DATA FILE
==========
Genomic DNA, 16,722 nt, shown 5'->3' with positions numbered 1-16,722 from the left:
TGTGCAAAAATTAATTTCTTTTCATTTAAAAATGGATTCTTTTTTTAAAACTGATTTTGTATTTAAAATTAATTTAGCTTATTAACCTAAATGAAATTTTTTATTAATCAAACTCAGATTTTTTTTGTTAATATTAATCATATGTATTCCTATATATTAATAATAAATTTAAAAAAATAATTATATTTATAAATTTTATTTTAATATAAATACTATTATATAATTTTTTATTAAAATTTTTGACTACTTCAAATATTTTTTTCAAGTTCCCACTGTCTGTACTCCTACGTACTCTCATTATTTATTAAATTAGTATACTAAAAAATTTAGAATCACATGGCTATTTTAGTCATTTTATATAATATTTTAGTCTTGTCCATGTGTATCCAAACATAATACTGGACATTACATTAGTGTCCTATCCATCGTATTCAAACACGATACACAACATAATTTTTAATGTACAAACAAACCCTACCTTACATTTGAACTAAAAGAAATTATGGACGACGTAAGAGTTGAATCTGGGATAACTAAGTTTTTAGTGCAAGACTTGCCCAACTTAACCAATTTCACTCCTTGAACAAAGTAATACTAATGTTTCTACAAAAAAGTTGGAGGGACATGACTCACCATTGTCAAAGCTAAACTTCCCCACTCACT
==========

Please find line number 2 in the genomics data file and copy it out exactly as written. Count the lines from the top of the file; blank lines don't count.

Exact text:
TGTGCAAAAATTAATTTCTTTTCATTTAAAAATGGATTCTTTTTTTAAAACTGATTTTGTATTTAAAATTAATTTAGCTTATTAACCTAAATGAAATTTTTTATTAATCAAACTCAGATTTTTTTTGTTAATATTAATCATATGTATTCCTATATATTAATAATAAATTTAAAAAAATAATTATATTTATAAATTTTATTTTAATATAAATACTATTATATAATTTTTTATTAAAATTTTTGACTACTTCAAATATTTTTTTCAAGTTCCCACTGTCTGTACTCCTACGTACTCTCATTATTTATTAAATTAGTATACTAAAAAATTTAGAATCACATGGCTATTTTAGTCATTTTATATAATATTTTAGTCTTGTCCATGTGTATCCAAACATAATACTGGACATTACATTAGTGTCCTATCCATCGTATTCAAACACGATACACAACATAATTTTTAATGTACAAACAAACCCTACCTTACATTTGAACTAAAAGAAATTATGGACGACGTAAGAGTTGAATCTGGGATAACTAAGTTTTTAGTGCAAGACTTGCCCAACTTAACCAATTTCACTCCTTGAACAAAGTAATACTAATGTTTCTACAAAAAAGTTGGAGGGACATGACTCACCATTGTCAAAGCTAAACTTCCCCACTCACT